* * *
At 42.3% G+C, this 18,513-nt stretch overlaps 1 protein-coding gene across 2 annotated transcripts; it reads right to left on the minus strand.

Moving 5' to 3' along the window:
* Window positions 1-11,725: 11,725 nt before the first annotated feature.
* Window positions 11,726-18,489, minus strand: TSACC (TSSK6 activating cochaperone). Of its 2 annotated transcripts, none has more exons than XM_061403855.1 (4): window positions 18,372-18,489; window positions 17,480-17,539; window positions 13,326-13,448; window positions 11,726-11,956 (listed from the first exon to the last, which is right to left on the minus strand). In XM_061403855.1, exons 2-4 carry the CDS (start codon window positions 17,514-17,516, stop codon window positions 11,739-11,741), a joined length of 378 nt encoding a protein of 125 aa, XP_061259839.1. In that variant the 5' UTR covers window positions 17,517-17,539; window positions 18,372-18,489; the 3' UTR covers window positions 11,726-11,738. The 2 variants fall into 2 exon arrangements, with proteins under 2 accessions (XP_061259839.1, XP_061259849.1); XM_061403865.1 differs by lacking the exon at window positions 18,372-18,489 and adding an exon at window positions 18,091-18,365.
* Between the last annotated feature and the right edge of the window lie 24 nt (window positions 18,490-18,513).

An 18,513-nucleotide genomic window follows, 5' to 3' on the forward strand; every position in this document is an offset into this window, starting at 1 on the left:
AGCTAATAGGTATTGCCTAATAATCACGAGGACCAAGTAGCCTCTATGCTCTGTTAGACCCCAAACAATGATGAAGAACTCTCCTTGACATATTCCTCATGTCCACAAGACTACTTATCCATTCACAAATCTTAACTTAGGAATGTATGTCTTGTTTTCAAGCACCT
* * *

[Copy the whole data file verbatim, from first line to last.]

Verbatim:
At 42.3% G+C, this 18,513-nt stretch overlaps 1 protein-coding gene across 2 annotated transcripts; it reads right to left on the minus strand.

Moving 5' to 3' along the window:
* Window positions 1-11,725: 11,725 nt before the first annotated feature.
* Window positions 11,726-18,489, minus strand: TSACC (TSSK6 activating cochaperone). Of its 2 annotated transcripts, none has more exons than XM_061403855.1 (4): window positions 18,372-18,489; window positions 17,480-17,539; window positions 13,326-13,448; window positions 11,726-11,956 (listed from the first exon to the last, which is right to left on the minus strand). In XM_061403855.1, exons 2-4 carry the CDS (start codon window positions 17,514-17,516, stop codon window positions 11,739-11,741), a joined length of 378 nt encoding a protein of 125 aa, XP_061259839.1. In that variant the 5' UTR covers window positions 17,517-17,539; window positions 18,372-18,489; the 3' UTR covers window positions 11,726-11,738. The 2 variants fall into 2 exon arrangements, with proteins under 2 accessions (XP_061259839.1, XP_061259849.1); XM_061403865.1 differs by lacking the exon at window positions 18,372-18,489 and adding an exon at window positions 18,091-18,365.
* Between the last annotated feature and the right edge of the window lie 24 nt (window positions 18,490-18,513).

An 18,513-nucleotide genomic window follows, 5' to 3' on the forward strand; every position in this document is an offset into this window, starting at 1 on the left:
AGCTAATAGGTATTGCCTAATAATCACGAGGACCAAGTAGCCTCTATGCTCTGTTAGACCCCAAACAATGATGAAGAACTCTCCTTGACATATTCCTCATGTCCACAAGACTACTTATCCATTCACAAATCTTAACTTAGGAATGTATGTCTTGTTTTCAAGCACCT